Michael Bloomberg’s $1.8 billion gift to Hopkins is unparalleled. Never in history has an individual made such a generous donation to an institution and for such a good cause.
There is no doubt that Bloomberg has single handedly turned a page in our University’s history for the better, and we have much to thank him for that. That being said, I believe it’s our obligation as Hopkins students to identify all the factors that may have influenced Mr. Bloomberg’s gift.
Bloomberg is considering a run for the presidency in 2020. As a potential presidential candidate, contributing billions of dollars in order to make education more affordable and accessible is an efficient way of getting exposed to the national spotlight. One could go as far as saying that it was more of a political act than it was a concentrated attempt at evening the playing field for low and middle-income students across the nation.
Bloomberg attempted to make his gift as politically uncontentious as possible. He wrote about “qualified” and “high achieving” low and middle-income students in his op-ed. He highlighted the underlying values of his gift that many Americans believe in: that qualified people of all socioeconomic classes should be afforded an education. Bloomberg gave Hopkins this power, and, through his piece in the Times, he made sure that the world found out about it.
Mr. Bloomberg’s op-ed, unsurprisingly, is rich with sentiments of actualizing the American dream. As an undergrad, Bloomberg could only afford Hopkins through a National Defense student loan and an on-campus job. He wasn’t rich when he graduated either; his first donation to Hopkins was a mere $5. Bloomberg is the prototype of the philanthropist of humble roots who made it through perseverance and grit.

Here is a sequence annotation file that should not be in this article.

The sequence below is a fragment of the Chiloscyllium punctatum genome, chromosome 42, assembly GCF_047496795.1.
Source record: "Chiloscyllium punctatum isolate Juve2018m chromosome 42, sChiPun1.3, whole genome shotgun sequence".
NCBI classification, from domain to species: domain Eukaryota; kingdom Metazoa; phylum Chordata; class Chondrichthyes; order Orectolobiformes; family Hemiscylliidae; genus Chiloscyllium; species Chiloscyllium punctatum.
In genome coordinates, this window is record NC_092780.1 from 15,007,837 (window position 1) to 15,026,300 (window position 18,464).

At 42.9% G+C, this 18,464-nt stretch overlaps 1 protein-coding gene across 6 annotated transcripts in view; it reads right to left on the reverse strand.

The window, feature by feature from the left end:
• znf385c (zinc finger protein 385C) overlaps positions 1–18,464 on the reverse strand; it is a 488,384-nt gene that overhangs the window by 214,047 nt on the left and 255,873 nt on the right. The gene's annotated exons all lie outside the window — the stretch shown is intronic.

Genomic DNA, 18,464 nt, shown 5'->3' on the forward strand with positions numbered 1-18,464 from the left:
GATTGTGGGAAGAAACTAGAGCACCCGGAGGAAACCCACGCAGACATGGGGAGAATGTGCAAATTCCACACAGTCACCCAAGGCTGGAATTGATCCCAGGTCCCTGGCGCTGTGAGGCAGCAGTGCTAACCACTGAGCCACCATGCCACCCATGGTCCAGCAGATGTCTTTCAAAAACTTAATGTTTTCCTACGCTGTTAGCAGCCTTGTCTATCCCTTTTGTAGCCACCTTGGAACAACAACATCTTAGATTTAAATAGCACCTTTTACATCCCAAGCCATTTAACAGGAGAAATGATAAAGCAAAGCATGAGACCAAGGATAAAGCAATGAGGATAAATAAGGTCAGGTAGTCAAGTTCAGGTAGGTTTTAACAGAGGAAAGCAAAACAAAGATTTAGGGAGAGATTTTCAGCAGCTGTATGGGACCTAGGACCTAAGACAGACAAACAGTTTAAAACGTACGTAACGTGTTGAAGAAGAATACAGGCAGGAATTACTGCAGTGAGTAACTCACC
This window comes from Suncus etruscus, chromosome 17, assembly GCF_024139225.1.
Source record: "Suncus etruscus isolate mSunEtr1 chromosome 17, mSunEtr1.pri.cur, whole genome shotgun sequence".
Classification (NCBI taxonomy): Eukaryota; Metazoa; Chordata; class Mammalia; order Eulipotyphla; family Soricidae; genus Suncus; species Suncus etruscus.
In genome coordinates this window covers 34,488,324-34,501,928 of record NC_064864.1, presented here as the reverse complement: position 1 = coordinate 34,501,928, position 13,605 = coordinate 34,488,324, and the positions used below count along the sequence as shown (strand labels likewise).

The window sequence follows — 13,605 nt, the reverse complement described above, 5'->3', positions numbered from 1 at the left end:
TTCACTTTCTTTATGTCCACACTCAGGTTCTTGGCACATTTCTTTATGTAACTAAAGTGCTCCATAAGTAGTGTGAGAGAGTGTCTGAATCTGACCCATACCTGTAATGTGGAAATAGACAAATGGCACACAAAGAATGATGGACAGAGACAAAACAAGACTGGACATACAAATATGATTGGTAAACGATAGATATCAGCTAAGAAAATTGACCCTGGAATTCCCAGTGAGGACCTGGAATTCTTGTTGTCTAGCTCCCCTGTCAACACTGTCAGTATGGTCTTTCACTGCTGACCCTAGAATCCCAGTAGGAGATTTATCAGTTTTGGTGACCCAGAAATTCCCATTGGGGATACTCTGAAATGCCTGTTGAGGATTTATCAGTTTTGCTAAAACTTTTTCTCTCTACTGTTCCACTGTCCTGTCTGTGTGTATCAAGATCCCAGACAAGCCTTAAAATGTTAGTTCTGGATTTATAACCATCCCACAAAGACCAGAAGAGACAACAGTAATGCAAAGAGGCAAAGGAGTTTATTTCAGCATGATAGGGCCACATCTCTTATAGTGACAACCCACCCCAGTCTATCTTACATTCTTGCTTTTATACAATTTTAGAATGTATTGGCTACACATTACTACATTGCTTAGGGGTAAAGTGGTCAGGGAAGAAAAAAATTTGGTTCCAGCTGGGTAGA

This is the kind of story that works well politically and garners a following. It’s why Bloomberg chose to be anecdotal in his piece. That being said, Bloomberg’s dedication to giving back to the institution that fostered his own growth in the past is admirable. Furthermore, Bloomberg has once again demonstrated his commitment to ensuring more equitable access to institutions of higher education, and he has set a precedent for the redistribution of resources from the hyper-wealthy to those that have been systematically deprived of opportunity. But giving $1.8 billion to Hopkins isn’t the most effective way of bringing about change for low and middle-income students.
There are many institutions of higher education in this nation that do a better job of supporting minority and low-income graduates. Many public universities in the country, like University of Maryland, Baltimore County (UMBC), has had more low-income, middle-income and minority students leave with MDs and Ph.Ds than prestigious private universities. More than Harvard. More than Princeton. More than Hopkins.
If Bloomberg, an economist, had chosen to optimize the efficacy of his gift, he would have given to an institution like UMBC or he would have diluted the money among many. These public universities aren’t necessarily underfunded, but they don’t have the cumulative wealth that Hopkins has. $1.8 billion at UMBC, any of the UCs or the University of Florida could arguably make a bigger difference in the education of low and middle-income students than at Hopkins.
But giving to UMBC — or spreading out the $1.8 billion between institutions of higher education around the country that have a history of devotion to the education of minority, low and middle-income students — wouldn’t have made as big of a national splash. There’s something majestic about the sheer size of Bloomberg’s gift and who he’s giving it to. It fits the political trajectory of his successful career, his politics and his anecdote of returning to his roots that he alluded to in his op-ed.
As Hopkins students, we should be incredibly grateful to Mr. Bloomberg. He has changed many of our lives and has permanently affected the lives of our future peers. We should be aware, though, that his donation may have ulterior motives. Should we hope to make higher education more accessible to those without significant means, there is much more work to be done and money to be spent elsewhere.
Xandi Egginton is a freshman from Baltimore. He plans to major in Political Science and Philosophy.